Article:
<p>The next generation of skyscrapers might include giant spheres that float in the ocean, organic-looking patches that lean against mountainsides or icy towers in the Himalayas, according to one architecture competition's winning designs. <a href="http://www.evolo.us/category/2012/">eVolo</a>, a design and architecture magazine, <a href="http://www.evolo.us/category/2012/">posted the winners</a> of its <a href="http://www.innovationnewsdaily.com/255-future-skyscrapers-competition-evolo.html">annual Skyscrapers Competition</a> March 2.</p> <p>The competition is a forum for sky-high dreams. "There are no restrictions in regards to site, program or size," according to eVolo's call for submissions. "The objective is to provide maximum freedom to the participants to engage the project without constraints in the most creative way." The results are some decidedly futuristic designs. Many depend on technologies that don't yet exist, but scientists are working on. All try to solve environmental or social justice problems their designers think will be important in the future.</p> <p>Out of 714 submissions from around the world, the judges chose three winners and 22 honorable mentions. Here are a few of our favorites.</p>
<p>Just as you might drop a water-purifying tablet into some river water scooped up during a camping trip, this ball-shaped building is designed to get dropped in the Pacific Ocean, where it would float and clean the water of <a href="http://www.ouramazingplanet.com/154-plastic-pollution-in-antarctica-oceans.html">discarded plastic</a>. A fence with a diameter of 1 kilometer would capture plastic that washes by. A facility inside the ball recycles the plastic into fish-farm structures to nurse endangered fish populations. And people could live and play in spaces in the opaque white struts around the ball.</p><p>The design, by Kim Hongseop, Cho Hyunbeom, Yoon Sunhee and Yoon Hyungsoo in South Korea, garnered an honorable mention from eVolo. They hope the ball will be a tourist attraction, according to the magazine.</a>
<p>Most cities like to ship their garbage off to landfills that residents almost never see, but this skyscraper, eVolo's third-place winner, would pack a city's trash into one big tower. The structure would <a href="http://www.livescience.com/14403-biodegradable-products-methane-landfill-garbage-greenhouse-gases.html">generate energy from the gases</a> the decomposing garbage gives off. Cars and trucks would power up at a station at the skyscraper's base.</p> <p>In a year, New York City generates enough trash for a tower 4,265 feet (1,300 meters) tall, the tower's designer, <a href="http://www.evolo.us/competition/monument-to-civilization-vertical-landfill-for-metropolises/#more-16663">Lin Yu-Ta from Taiwan, told eVolo</a>. Maybe the monuments to waste Lin calls them "Monuments of Civilization" would inspire worldwide competitions for the shortest tower and least waste, Lin said. But it's hard to imagine a city self-deprecating enough to build a nearly mile-high reminder of its detritus.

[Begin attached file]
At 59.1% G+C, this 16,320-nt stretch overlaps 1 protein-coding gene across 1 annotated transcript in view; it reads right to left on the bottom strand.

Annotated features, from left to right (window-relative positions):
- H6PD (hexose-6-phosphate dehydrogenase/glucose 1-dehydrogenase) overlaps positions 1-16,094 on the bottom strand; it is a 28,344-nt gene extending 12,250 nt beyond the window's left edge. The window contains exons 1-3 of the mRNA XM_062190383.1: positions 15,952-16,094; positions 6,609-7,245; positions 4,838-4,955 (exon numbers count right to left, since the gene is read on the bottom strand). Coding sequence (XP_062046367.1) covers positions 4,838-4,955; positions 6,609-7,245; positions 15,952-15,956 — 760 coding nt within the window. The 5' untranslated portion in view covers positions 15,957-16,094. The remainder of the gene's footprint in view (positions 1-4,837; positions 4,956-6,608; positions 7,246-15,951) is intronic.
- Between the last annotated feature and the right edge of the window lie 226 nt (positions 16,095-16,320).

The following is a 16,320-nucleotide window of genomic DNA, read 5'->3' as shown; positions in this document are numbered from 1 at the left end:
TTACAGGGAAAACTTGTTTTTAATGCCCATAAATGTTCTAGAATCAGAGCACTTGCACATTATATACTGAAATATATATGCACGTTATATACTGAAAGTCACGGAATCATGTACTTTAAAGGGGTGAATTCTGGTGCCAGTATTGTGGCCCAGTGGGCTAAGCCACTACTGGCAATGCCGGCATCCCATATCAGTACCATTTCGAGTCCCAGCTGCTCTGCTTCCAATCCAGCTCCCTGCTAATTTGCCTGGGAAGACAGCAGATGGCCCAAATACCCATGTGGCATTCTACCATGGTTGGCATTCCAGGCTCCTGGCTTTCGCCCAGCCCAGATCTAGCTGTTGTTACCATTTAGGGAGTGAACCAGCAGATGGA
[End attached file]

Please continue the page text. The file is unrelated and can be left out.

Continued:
But can it outrun zombies? This design holds self-sufficient buildings inside a giant, rolling tire, so residents can simply cruise away whenever natural or political disasters hit, taking crops, livestock, housing units and a water-recycling system with them. Each wheel can support one family. Damian Przybyla and Rafal Przybyla from Poland submitted this design, earning them an honorable mention.
<p>Called the "Mountain Band-Aid," this building would hug a mountain slope and make mining-damaged mountain faces inhabitable again. Water from the building would be recycled onto the mountainside, to help plants re-grow. The design, by Yiting Shen, Nanjue Wang, Ji Xia and Zihan Wang in China, won second place in eVolo's competition.</p> <p>Shen and colleagues designed the building for Hmong people, a mountain tribal group of sustenance farmers known in the U.S. for fighting as guerillas under direction of the CIA during the Vietnam War. More recently, in southern China, they've been moved from their high-altitude villages for mining projects. The designers want to help displaced Hmong people return home.</p>
<p>These towers would collect and purify rainwater that falls in the Himalaya Mountains, and store it as ice. Then, if there's a drought in India, Pakistan, Nepal, Bhutan or China below, the towers release the water through a piping system for people to use. Zhi Zheng, Hongchuan Zhao and Dongbai Song in China submitted the design, which won eVolo's $5,000 first prize.</p> <p>Three billion people in Asia drink and water their crops with Himalaya meltwater, which feeds the Indus, Mekong, Yellow, Yangtze and other major rivers. But climate change has <a href="http://www.time.com/time/specials/packages/article/0,28804,1929071_1929070_1945667,00.html">shrunk glaciers in the Himalayas</a> more than anywhere else in the world, inciting worries that there won't be enough water in the region in the future. The towers are "meant to store plentiful water for future generations," <a href="http://www.evolo.us/competition/himalaya-water-tower/#more-16591">according to eVolo</a>. Storing the water in towers may also protect mountain towns from flash floods, which experts predict will result from the climate-driven melting of Himalayan glaciers.</p>